Old-school techniques will help determine whether the State High project’s core team will pursue bending Plaza Drive to line up with O’Bryan Lane to create a four-way intersection.
Workers began to conduct a traffic count Tuesday at the intersection of O’Bryan and Westerly Parkway and the intersection of Plaza and Westerly.
Ed Poprik, State College Area School District’s director of physical plant, said they’ve taken an old-school approach to the count by tallying traffic behaviors on clipboard sheets.
Information compiled through Thursday will be presented to the school board at its Sept. 22 meeting, and the board is scheduled to vote Oct. 13 on whether a new Plaza Drive with the borough.
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Board president Penni Fishbaine said she is excited to have the project team become a presence in the community.
“I think everyone in the community that has been paying attention to the development of the State High project is excited to see them working out there, because it has been a long road to get here,” Fishbaine said.
She said the board also is eager to collaborate with the borough and other municipalities to improve traffic flow at the high school, taking into account the traffic study for the safety reasons and to alleviate congestion during school hours.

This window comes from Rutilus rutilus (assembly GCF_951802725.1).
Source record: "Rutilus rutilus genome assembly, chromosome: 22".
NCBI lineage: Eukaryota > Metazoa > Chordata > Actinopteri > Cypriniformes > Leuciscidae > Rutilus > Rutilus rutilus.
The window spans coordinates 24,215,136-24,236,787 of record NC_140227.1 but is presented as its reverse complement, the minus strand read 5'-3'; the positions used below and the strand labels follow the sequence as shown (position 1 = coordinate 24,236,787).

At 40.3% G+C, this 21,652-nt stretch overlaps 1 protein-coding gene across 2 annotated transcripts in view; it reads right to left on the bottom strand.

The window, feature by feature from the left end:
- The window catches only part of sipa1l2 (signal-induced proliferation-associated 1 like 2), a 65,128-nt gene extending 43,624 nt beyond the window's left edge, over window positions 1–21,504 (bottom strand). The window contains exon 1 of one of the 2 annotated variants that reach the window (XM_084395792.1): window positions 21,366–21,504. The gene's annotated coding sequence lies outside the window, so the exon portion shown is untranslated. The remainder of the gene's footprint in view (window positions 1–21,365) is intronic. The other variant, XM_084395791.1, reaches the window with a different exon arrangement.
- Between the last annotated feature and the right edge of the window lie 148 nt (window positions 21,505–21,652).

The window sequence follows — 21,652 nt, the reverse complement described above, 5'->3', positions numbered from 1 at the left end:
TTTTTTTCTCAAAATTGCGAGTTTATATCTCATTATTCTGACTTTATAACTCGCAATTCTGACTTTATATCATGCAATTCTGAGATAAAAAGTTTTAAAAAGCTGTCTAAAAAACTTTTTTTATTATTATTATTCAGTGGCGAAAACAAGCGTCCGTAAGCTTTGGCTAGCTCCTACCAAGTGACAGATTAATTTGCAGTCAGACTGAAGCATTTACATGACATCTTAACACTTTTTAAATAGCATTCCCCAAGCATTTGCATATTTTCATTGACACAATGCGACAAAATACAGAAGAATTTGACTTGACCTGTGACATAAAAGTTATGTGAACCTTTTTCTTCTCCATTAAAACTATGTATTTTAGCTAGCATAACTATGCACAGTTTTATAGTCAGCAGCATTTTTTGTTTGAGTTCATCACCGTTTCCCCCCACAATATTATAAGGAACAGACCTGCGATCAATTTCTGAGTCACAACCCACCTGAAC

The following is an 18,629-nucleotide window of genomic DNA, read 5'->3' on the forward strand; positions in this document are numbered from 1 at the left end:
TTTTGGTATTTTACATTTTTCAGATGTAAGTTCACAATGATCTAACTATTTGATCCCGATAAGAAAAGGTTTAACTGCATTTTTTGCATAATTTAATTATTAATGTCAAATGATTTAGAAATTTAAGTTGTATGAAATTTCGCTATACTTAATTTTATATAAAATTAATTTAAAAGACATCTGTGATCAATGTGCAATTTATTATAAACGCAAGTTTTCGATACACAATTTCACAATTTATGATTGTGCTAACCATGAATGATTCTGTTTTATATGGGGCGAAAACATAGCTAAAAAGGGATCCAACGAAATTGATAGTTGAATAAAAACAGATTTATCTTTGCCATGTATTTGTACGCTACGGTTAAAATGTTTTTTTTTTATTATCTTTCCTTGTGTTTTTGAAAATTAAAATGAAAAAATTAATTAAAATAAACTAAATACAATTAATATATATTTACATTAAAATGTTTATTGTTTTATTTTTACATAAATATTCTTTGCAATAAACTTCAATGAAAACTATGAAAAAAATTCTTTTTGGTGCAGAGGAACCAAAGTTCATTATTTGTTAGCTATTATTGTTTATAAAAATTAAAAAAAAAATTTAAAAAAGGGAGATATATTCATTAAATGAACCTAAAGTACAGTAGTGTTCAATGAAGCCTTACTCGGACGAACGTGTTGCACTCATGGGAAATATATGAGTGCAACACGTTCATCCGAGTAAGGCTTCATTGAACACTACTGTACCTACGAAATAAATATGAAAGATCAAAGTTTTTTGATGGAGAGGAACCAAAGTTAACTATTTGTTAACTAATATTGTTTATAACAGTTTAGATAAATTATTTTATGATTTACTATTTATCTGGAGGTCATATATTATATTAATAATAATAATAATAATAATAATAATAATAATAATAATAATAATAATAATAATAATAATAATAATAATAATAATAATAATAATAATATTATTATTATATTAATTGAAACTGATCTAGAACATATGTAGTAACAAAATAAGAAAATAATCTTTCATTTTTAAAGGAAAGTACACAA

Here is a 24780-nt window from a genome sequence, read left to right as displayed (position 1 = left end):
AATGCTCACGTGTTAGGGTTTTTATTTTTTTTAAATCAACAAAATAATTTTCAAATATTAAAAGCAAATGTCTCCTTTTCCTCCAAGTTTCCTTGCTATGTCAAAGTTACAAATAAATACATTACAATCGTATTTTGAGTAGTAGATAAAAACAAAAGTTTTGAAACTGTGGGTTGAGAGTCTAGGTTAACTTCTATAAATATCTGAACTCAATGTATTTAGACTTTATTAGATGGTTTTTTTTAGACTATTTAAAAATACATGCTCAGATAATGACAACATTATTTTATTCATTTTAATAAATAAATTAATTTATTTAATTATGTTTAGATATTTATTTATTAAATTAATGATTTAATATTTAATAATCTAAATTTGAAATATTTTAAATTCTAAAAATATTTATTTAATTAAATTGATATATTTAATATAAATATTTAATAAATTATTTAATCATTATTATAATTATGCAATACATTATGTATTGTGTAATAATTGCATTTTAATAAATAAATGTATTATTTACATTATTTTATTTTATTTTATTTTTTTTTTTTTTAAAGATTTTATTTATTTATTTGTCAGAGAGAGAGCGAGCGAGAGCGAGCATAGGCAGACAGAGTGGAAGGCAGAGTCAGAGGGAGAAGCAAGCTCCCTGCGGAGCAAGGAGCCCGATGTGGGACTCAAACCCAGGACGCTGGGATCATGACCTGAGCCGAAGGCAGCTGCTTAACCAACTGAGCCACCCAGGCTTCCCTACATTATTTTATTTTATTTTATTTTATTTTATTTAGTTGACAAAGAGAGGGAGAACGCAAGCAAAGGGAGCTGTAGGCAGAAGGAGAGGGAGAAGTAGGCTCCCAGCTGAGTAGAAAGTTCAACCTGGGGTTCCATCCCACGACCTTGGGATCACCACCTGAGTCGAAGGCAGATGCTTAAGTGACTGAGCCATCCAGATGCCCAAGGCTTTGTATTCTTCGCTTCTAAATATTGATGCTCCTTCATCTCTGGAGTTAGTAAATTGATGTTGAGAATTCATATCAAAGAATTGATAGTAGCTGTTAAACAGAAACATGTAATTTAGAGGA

“Hopefully, as we move along, this will help solve some of our issues,” Fishbaine said
The traffic counts take place from 7 to 9 a.m. and 2 to 6 p.m., during the peak school-traffic hours.
Poprik said traffic count information won’t be immediately available as data needs to be compiled and analyzed.
The core project team also will compile information to determine the cost of rerouting Plaza Drive to O’Bryan Lane.
“We’re basically compiling information to see if eliminating the existing Plaza Drive and bending it to O’Bryan Lane is viable,” Poprik said.
Poprik said the compiled data would likely confirm the belief that two traffic-signal intersections — at the existing Plaza and at O’Bryan — would not be viable.
“At this point we believe that we couldn’t have two traffic lights that close together based on the amount of traffic that flows through there,” Poprik said.
“We still have kids that walk to school, and if they’re crossing the street it’s always preferable that they cross at a traffic light,” Poprik said. “It makes it safer.”